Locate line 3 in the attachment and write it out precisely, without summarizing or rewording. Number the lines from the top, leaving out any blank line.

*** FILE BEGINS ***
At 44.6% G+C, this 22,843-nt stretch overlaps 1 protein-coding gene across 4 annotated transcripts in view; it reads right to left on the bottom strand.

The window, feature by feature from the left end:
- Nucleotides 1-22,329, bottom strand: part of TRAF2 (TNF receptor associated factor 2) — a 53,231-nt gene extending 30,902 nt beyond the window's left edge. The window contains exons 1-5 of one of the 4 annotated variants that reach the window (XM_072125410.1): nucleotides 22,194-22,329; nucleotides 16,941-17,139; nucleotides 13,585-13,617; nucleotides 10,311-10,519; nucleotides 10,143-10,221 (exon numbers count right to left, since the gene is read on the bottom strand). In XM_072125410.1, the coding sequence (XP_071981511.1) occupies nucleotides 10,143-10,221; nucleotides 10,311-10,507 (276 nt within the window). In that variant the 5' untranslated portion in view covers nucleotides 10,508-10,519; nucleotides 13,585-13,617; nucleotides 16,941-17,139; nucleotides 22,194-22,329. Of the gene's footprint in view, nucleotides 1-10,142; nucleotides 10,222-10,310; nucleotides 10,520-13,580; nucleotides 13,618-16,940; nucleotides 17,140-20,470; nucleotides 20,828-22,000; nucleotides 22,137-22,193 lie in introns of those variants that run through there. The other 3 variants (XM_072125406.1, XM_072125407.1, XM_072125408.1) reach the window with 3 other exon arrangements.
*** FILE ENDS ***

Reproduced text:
- Nucleotides 1-22,329, bottom strand: part of TRAF2 (TNF receptor associated factor 2) — a 53,231-nt gene extending 30,902 nt beyond the window's left edge. The window contains exons 1-5 of one of the 4 annotated variants that reach the window (XM_072125410.1): nucleotides 22,194-22,329; nucleotides 16,941-17,139; nucleotides 13,585-13,617; nucleotides 10,311-10,519; nucleotides 10,143-10,221 (exon numbers count right to left, since the gene is read on the bottom strand). In XM_072125410.1, the coding sequence (XP_071981511.1) occupies nucleotides 10,143-10,221; nucleotides 10,311-10,507 (276 nt within the window). In that variant the 5' untranslated portion in view covers nucleotides 10,508-10,519; nucleotides 13,585-13,617; nucleotides 16,941-17,139; nucleotides 22,194-22,329. Of the gene's footprint in view, nucleotides 1-10,142; nucleotides 10,222-10,310; nucleotides 10,520-13,580; nucleotides 13,618-16,940; nucleotides 17,140-20,470; nucleotides 20,828-22,000; nucleotides 22,137-22,193 lie in introns of those variants that run through there. The other 3 variants (XM_072125406.1, XM_072125407.1, XM_072125408.1) reach the window with 3 other exon arrangements.